It’s impossible to know exactly when Knighthead purchased the bulk of its shares, but the average share price in Q1 2019 – when Knighthead loaded up on shares – was $16.34.  In its recent filing, for Q3 2020, Knighthead’s stake decreased  by  35%  indicating that the fund has likely lost a chunk of its patience for a potential recovery, preferring to allocate a part of this capital elsewhere. Still, the stock makes for 66.7% of Knighthead’s public-equity holdings, which means that the fund’s high-conviction thesis remains alive.

This lopsided risk-reward ratio is not something that happens often.  If PG&E ends up failing – and that’s something Knighthead has at least some control to prevent – then Knighthead will have a complete loss on its position.  That’s the worst case scenario.  But the upside is that PG&E could end up surviving, resulting in multi-bagger returns for Knighthead.  This ‘heads I gain $3, tails I lose $1’ style of investing is likely to generate solid returns over a diversified portfolio.

This level of concentration is likely due to the influence that Knighthead has on the situation.  Having some level of control warrants a more highly concentrated position, all other things being equal.

It’s important to note that Knighthead does not invest only in equities.  The firm is far more diversified than the outsized equity position in PG&E would seem to show at first glance.  Indeed, their 13F filing shows put and call options as well.  Additionally, the firm invests heavily in debt/credit markets.  Overall, the PG&E position is worth around $290 million right now.  That’s only ~3.7% of the firm’s assets under management.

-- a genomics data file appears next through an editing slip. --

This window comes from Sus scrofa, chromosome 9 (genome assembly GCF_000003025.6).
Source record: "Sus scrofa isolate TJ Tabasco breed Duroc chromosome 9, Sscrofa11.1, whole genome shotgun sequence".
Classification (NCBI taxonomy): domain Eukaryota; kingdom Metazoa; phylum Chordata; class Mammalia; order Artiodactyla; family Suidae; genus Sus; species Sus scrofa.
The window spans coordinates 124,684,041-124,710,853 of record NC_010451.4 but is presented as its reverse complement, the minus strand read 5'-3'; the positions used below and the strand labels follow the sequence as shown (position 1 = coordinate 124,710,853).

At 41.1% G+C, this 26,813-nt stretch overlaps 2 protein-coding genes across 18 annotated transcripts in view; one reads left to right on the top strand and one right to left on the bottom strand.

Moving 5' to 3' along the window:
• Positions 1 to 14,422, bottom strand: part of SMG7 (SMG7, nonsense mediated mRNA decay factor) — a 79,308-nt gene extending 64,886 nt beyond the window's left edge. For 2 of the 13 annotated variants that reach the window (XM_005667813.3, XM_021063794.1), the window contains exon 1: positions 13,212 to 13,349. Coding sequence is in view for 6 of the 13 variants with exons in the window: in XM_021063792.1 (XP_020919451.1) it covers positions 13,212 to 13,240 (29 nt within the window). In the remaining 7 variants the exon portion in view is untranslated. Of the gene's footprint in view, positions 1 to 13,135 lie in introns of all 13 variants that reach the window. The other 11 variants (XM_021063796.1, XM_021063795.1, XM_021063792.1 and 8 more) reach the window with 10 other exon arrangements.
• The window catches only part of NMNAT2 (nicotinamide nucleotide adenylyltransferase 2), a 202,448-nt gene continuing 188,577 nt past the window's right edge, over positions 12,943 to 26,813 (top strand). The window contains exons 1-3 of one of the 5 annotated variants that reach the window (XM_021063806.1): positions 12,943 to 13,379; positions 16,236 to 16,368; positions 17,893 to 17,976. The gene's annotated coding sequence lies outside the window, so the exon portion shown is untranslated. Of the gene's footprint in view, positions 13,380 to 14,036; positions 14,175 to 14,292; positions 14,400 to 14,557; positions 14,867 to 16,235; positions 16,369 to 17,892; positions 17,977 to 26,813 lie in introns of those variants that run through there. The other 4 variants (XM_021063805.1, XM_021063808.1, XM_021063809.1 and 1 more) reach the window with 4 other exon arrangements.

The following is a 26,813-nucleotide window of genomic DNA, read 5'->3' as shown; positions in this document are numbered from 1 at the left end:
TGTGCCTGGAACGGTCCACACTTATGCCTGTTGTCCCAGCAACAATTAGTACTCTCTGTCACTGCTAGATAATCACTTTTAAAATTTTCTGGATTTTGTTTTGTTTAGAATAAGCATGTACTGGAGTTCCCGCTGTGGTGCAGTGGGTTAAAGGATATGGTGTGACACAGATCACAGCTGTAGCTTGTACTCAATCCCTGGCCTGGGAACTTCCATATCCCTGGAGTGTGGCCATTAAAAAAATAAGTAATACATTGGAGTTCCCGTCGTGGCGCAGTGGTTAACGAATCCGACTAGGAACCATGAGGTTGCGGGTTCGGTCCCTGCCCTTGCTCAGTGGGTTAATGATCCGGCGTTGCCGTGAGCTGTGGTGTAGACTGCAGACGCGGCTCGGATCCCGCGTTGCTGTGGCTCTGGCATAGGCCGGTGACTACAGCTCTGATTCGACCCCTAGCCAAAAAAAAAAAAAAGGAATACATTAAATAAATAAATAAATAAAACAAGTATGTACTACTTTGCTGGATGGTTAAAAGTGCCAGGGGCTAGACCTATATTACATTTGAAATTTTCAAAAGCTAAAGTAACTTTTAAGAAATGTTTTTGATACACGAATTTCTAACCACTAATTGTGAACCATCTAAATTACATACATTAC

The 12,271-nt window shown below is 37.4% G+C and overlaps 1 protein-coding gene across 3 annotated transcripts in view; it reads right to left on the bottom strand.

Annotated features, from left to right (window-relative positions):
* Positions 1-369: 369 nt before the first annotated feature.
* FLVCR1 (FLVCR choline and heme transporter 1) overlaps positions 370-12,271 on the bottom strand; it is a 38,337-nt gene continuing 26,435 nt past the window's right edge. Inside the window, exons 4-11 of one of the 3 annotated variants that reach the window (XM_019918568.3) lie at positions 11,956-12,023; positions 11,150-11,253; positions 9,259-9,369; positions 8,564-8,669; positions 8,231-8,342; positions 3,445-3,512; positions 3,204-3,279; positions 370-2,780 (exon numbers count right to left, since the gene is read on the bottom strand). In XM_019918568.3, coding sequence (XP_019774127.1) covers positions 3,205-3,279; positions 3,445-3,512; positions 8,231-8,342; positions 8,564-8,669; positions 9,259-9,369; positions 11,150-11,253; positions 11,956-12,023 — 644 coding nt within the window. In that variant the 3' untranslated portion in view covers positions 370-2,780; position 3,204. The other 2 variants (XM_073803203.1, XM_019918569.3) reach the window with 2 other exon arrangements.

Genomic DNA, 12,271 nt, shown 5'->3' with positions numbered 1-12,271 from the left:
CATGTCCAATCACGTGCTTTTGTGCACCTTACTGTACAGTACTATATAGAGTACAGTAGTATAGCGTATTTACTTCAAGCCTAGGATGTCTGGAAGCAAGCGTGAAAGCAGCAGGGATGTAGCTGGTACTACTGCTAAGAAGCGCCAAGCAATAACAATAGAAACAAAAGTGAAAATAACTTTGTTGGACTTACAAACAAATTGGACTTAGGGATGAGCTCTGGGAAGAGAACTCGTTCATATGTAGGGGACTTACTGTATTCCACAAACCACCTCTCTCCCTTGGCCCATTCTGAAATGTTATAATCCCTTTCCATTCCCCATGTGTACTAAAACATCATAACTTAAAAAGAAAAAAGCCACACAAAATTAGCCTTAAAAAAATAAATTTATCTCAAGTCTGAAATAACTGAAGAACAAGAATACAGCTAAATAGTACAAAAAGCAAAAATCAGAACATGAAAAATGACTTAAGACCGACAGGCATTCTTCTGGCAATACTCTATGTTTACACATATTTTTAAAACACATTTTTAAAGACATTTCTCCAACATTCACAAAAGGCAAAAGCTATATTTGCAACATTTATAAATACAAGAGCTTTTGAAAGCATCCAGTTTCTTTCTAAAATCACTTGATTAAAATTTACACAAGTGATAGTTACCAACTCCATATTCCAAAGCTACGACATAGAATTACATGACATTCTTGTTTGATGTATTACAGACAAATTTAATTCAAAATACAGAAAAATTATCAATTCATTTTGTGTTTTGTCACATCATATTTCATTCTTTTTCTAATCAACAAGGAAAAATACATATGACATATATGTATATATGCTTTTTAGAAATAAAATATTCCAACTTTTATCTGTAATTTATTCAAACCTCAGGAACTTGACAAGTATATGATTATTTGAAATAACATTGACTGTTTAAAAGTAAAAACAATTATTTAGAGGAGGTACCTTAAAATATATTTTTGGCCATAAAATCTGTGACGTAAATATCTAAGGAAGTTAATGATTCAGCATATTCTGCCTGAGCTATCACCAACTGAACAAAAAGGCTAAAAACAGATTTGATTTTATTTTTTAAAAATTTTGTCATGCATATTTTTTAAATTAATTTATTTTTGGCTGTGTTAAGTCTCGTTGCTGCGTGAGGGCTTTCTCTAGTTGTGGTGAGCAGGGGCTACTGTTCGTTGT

2. Marathon Petroleum (MPC)

Another one of Knighthead’s heavy bets on distressed equities is its recent, new position in Marathon Petroleum (MPC). Knighthead initiated a position during Q2, acquiring 1,450,555 shares, currently worth around $59 million. Marathon Petroleum was a Marathon Oil Corporation (MRO) spinoff, which occurred in 2011 to unlock further shareholder value.

Marathon Oil is currently trading near all-time lows, as COVID-19 adversely impacted its oil exploration and production activities, forcing management to suspend the dividend completely. In contrast, while Marathon Petroleum’s operations were also negatively impacted, its petroleum refining, marketing, retailing, and transportation have performed better during the pandemic. In fact, during Q2 2020, the company broke even and during Q3 posted relatively manageable losses, which is quite encouraging.

As a result of undergoing a more manageable situation than its former parent company, Marathon Petroleum has retained its quarterly dividend, which currently yields around 5.41%. As a result, while shares have significantly declined over the past year, they still trade near their 2016’s lows.